With a new lease on life and a new perspective, I started attending Long Beach City College and got my General Education Diploma and picked up credits for my Human Development Degree, I became a certified health educator and started teaching all over Long Beach and Los Angeles. I also became a proud U.S. Citizen. Contemplating where I had came from, the adversities that I had overcome, my mission in life was clear and I felt unstoppable. After working for a few reputable organizations and a few elected officials I started feeling like I wasn’t being true to my mission, I decided to start my own nonprofit organization California Families in Focus and with the help of my co-founder Robert Spieth, lots of volunteers and supporters, we were incorporated in April of 2002. Since then, we have provided an array of programs, projects, and services for youth and their families to achieve empowerment and purpose. Because of my background, I have been asked to speak all across the State of California at schools, prisons and community events. I am also an ordained minister and I love performing wedding ceremonies and being part of such a personal and joyous occasion is an honor for me.
We’re always bombarded by how great it is to pursue your passion, etc – but we’ve spoken with enough people to know that it’s not always easy. Overall, would you say things have been easy for you?
The road to becoming the CEO of California Families in Focus has not been smooth and there have been lots of struggles along the way, but I believe that the struggles we face during our journey to find our mission in life are good, why? Because they are learning experiences that challenge us to do better and to readjust our sails if we are heading in the wrong direction.
When I decided to create California Families in Focus, finding board members and convincing them to join a nonprofit that was new was a challenge but we were blessed to choose a great team and they all accepted and together we created a vision and goals that we all believed in and 17 years later I am still friends with the original members and they are very supportive of everything we do.
Another ongoing challenge is raising funding to address every issue that we identify in our community, especially with our youth and families because for California Families in Focus, there are many community issues and everything is urgent! But thanks to our consistency and follow through we have built a great reputation of the “Can do” attitude and for genuinely caring for our community, which is very diverse and beautiful, Long Beach is one of the most diverse Cities in Southern California and the projects, programs, and events must be innovative and take all of our communities into consideration in order to be successful in meeting their needs. We have to do constant surveys and forums to ask our community what they need instead of telling them what they need.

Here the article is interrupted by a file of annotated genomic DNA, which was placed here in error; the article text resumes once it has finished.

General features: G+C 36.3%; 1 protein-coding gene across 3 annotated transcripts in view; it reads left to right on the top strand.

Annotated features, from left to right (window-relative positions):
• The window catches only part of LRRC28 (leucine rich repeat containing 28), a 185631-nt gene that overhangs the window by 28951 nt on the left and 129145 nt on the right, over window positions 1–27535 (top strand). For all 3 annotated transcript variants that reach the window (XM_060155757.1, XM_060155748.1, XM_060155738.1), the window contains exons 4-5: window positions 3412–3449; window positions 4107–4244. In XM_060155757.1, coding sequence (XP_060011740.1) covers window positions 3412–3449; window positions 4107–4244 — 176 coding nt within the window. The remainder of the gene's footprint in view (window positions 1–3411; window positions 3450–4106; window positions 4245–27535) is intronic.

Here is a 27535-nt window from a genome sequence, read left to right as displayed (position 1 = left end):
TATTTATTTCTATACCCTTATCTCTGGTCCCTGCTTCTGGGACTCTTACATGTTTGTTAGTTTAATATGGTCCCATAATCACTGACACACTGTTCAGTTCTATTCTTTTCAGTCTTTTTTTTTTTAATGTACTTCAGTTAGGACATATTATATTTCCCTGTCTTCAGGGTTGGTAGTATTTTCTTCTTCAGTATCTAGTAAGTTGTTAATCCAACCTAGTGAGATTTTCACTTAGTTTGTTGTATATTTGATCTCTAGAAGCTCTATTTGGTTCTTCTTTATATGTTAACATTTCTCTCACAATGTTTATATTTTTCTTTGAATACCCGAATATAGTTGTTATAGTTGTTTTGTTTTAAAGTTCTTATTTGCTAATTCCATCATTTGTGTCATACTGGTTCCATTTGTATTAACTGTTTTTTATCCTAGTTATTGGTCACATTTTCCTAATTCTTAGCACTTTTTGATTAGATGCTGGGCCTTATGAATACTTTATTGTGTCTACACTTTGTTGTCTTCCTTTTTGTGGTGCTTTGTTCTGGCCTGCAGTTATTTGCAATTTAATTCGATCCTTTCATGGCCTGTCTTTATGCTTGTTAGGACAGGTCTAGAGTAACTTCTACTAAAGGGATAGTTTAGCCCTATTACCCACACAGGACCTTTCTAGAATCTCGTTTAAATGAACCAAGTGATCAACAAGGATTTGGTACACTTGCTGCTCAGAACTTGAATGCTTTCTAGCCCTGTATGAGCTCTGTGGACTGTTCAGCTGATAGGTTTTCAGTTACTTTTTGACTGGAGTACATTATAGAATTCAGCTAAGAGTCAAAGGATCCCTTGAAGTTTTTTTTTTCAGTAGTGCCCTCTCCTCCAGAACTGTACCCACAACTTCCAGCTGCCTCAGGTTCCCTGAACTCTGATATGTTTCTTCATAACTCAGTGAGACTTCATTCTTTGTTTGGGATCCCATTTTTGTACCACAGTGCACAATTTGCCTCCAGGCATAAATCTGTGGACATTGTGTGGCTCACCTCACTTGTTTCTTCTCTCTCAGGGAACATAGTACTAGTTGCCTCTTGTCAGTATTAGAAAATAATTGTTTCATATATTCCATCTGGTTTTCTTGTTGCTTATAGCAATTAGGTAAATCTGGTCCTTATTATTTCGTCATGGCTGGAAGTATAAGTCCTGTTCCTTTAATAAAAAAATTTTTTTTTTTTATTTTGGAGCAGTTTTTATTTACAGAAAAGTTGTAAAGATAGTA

We are still working on the funding part because as a nonprofit that is always a challenge, especially when you are 100% volunteer run. For the past year, we have revisited that issues and discussed the benefits of having a consistent staff and we envision having paid staff in the near future, which will entail raising lots of funding to be able to pay salaries and benefits but we feel that we are well positioned to step up to the next level.
The biggest obstacle by far was losing my wife and partner of 17 years Kimberly Maddox, who not only encouraged me when I was just starting the organization but she helped me keep it running for many years and besides money, she poured her heart and soul into making it into a reputable organization. I had finally found my soul mate and we were married in 2008, together we raised my four daughters and adopted my brother’s son and daughter because they had become orphaned when my brother was brutally murdered in Sacramento on September 28, 2013, by a group of gang members. Soon after we adopted the kids, my wife decided to retire from the Long Beach Police Department in October of 2014 so that she could help me raise the kids. We bought a house and moved to Sacramento and left everything behind. In December of 2014, my wife was diagnosed with stage IIIC ovarian cancer and I found myself taking care of the adopted kids and my sick wife. After numerous surgeries, chemotherapy and trying everything imaginable to save her life, my wife died on September 12, 2016.
17 years of a wonderful and happy life and in the blink of an eye, she was gone! I was lost without her, dazed and confused, uncertain about my future and angry at the world. It took lots of different types of therapy and grief counseling for me to want to live life again. I now feel like I have an additional mission to live for and a legacy to leave behind when I am gone so I live life to the fullest, I treat people with kindness and respect and I work hard at creating a better world for our future generations and teaching our youth to do the same.